At the end of last year, tornadoes in north Texas destroyed homes, killed twelve people, and caused as much destruction as you might expect of a tornado. One family near Dallas was fortunate that they were out of the country and not in their house when it was destroyed, but in the aftermath had to deal with a frustration that they didn’t need: their electric company kept sending them bills for power in their non-existent house. [More]
The saga of what happens when you try to cancel your Comcast account continues this evening with a recording of the tail end of a more than three-hour wait on Comcast’s retention line. As far as we can tell, sitting on hold with Comcast for upwards of three hours isn’t a unique experience, but not everyone is creative enough to call Comcast with another phone while still on hold… only to hear a recording informing them that the company has closed for the day.
Coby Electronics made consumer electronics, notably portable DVD players, tablets, MP3 players, and TVs. Let’s just say that they were not well-known for the quality of their merchandise, but still sold $400 million worth of gadgets per year. Until this year, when they went out of business with a whole bunch of customers’ devices due for warranty replacement. [More]
Straight Talk, the discount mobile carrier that’s a partnership between TracFone and Walmart, is very popular among our readers. What a $45 per month bring-your-own-device mobile plan gets you, though, is not top-notch customer service. Reader R. says that you don’t even get middle-notch customer service. After less than a month, he and his wife are already frustrated with the service, and one employer helpfully suggested that they leave for a different carrier. [More]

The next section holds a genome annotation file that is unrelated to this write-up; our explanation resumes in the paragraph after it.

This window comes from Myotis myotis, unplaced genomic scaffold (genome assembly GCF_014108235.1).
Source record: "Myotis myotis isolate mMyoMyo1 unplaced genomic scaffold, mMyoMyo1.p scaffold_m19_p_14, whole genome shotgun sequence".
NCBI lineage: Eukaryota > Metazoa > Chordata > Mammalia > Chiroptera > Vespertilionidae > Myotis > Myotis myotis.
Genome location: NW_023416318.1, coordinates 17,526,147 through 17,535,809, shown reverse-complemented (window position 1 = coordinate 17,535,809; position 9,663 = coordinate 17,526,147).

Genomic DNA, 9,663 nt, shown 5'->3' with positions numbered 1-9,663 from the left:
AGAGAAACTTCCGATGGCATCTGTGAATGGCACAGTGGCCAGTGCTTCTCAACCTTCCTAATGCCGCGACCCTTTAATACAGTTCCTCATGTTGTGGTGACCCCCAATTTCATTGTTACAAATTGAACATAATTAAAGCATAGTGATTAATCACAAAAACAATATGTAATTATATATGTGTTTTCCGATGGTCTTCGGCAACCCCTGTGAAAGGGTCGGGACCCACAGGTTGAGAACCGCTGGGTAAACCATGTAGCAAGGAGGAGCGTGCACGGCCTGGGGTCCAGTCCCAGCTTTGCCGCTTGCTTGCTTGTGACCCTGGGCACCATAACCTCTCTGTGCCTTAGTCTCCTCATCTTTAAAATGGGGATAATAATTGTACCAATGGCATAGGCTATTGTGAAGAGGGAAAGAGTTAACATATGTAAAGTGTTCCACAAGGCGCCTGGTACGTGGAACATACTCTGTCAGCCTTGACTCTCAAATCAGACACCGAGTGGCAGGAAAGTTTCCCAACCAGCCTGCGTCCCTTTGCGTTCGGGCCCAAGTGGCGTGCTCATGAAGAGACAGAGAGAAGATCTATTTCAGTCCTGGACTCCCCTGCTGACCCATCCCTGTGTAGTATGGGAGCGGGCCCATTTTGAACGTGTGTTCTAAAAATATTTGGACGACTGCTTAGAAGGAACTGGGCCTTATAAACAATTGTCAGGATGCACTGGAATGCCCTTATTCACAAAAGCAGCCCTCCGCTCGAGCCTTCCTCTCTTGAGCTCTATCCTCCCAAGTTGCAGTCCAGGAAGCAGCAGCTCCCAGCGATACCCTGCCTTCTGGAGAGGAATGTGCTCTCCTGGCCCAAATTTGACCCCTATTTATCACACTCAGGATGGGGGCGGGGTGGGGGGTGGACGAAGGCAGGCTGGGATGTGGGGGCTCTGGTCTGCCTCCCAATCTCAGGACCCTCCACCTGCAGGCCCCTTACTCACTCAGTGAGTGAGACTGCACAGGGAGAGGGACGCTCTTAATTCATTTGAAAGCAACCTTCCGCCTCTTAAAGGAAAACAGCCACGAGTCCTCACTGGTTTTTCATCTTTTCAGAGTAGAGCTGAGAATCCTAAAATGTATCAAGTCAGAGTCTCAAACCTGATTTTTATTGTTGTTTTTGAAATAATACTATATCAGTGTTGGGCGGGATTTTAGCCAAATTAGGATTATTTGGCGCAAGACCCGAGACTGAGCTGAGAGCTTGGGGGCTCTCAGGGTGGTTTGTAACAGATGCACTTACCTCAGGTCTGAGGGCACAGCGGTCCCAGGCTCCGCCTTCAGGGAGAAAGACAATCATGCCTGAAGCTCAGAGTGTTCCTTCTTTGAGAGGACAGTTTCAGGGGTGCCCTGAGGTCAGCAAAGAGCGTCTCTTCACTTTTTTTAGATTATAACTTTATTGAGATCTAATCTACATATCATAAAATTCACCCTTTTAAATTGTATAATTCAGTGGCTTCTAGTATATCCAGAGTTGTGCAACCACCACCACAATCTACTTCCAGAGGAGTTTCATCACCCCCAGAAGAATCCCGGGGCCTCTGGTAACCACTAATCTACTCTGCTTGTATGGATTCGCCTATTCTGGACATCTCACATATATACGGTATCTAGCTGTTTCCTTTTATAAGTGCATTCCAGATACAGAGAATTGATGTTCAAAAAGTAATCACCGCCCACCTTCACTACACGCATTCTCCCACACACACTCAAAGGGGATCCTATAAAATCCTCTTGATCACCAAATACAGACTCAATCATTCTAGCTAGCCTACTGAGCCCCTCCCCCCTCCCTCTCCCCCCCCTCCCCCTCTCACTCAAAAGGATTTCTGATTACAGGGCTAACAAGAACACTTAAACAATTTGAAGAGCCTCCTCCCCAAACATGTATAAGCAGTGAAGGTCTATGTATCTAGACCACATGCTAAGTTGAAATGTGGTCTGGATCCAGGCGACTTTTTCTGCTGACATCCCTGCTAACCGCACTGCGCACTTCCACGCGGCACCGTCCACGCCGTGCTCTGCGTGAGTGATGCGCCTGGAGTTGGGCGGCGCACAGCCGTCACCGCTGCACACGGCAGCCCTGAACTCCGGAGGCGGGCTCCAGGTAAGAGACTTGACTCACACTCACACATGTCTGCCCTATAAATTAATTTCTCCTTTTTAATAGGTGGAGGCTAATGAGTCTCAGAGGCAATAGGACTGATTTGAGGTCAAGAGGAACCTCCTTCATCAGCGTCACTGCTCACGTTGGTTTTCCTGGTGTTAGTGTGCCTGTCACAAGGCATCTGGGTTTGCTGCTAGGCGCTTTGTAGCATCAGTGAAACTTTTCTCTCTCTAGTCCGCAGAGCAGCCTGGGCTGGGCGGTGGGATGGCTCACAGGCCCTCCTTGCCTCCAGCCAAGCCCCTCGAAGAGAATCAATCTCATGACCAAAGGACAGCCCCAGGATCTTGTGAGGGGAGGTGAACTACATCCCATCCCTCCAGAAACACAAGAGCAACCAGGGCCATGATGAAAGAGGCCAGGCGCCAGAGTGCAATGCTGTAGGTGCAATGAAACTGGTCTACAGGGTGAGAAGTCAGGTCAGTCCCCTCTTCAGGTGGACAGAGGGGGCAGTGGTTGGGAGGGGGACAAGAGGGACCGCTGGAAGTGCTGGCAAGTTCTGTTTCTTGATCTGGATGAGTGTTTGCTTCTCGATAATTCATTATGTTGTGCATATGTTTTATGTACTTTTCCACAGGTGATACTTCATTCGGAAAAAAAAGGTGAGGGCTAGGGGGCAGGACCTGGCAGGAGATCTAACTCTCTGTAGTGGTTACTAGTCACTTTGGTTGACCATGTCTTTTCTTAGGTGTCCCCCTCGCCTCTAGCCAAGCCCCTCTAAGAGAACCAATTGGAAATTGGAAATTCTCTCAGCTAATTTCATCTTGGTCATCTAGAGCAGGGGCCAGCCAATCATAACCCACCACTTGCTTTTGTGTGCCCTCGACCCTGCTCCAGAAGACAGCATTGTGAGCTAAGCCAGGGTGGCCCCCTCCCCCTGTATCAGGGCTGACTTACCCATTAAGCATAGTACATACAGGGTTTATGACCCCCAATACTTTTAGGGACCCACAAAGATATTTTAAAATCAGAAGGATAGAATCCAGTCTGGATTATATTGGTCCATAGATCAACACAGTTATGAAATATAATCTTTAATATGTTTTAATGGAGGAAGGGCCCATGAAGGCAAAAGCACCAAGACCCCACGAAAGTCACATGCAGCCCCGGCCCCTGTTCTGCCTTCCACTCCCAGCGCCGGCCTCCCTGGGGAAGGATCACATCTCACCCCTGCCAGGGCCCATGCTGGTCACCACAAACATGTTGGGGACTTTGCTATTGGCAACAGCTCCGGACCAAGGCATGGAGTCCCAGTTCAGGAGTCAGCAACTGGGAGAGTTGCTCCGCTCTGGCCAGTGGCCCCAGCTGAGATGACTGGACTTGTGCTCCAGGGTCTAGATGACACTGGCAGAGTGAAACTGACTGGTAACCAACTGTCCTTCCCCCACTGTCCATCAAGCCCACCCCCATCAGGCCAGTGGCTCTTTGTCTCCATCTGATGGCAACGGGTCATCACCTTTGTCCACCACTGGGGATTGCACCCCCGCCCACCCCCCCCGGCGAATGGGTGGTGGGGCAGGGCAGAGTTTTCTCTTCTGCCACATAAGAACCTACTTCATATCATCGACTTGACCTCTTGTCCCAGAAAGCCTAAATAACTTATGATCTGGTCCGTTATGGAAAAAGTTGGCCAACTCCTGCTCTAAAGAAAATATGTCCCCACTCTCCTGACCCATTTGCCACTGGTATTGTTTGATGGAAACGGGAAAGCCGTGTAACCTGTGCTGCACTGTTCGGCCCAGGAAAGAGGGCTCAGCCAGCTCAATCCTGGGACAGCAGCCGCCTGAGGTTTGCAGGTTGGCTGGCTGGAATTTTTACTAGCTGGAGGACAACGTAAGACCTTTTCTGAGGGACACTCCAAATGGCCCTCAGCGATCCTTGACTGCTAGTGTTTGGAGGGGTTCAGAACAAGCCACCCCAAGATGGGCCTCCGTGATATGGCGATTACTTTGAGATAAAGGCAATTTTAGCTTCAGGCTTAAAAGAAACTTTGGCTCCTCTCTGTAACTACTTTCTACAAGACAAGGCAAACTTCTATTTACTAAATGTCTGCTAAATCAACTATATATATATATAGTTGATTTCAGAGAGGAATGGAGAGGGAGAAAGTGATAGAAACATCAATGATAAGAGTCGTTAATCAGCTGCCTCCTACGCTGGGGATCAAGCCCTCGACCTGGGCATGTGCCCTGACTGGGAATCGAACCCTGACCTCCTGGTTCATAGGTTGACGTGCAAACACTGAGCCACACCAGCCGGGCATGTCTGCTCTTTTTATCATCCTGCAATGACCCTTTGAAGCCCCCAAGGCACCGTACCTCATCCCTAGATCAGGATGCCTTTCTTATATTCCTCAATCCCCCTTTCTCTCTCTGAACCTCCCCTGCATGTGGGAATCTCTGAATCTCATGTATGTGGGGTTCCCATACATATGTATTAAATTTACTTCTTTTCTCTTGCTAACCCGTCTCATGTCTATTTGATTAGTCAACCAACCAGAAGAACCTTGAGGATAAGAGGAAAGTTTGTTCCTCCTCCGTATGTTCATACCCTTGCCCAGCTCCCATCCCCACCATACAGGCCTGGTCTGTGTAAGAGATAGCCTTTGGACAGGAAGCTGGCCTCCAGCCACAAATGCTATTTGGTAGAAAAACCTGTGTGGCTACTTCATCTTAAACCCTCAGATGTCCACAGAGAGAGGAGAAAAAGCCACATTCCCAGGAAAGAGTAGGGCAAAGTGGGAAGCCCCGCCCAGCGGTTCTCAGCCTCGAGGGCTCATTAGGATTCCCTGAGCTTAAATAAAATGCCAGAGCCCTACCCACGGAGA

Somewhere between “no non-customers in the bathroom, no exception” and operating a mini-homeless shelter in the middle of your restaurant is a happy medium. We don’t think that compromise is the approach that a Tennessee restaurant took, which was to track down a non-customer using her license plate information and send her a bill for the restroom fee. $5. [More]
Mark’s wife is a Target employee and got them a pretty sweet discount on a Westinghouse Digital TV. That doesn’t mean that they got any special treatment when the TV broke down, though. He got the same, evidently crappy, treatment as everyone else whose relatively new TV has failed within the first month. [More]
Usually, the people who write to us are besieged with calls from telemarketers or companies they’ve done business with, and want us to help make it stop. Brett is on the other side of the phone line. He’s not the traditional telemarketer you might think of, calling ordinary citizens during dinner: his company is just business-to-business, and he was doing some cold calling to drum up business. The person who answered the phone was anything but businesslike. [More]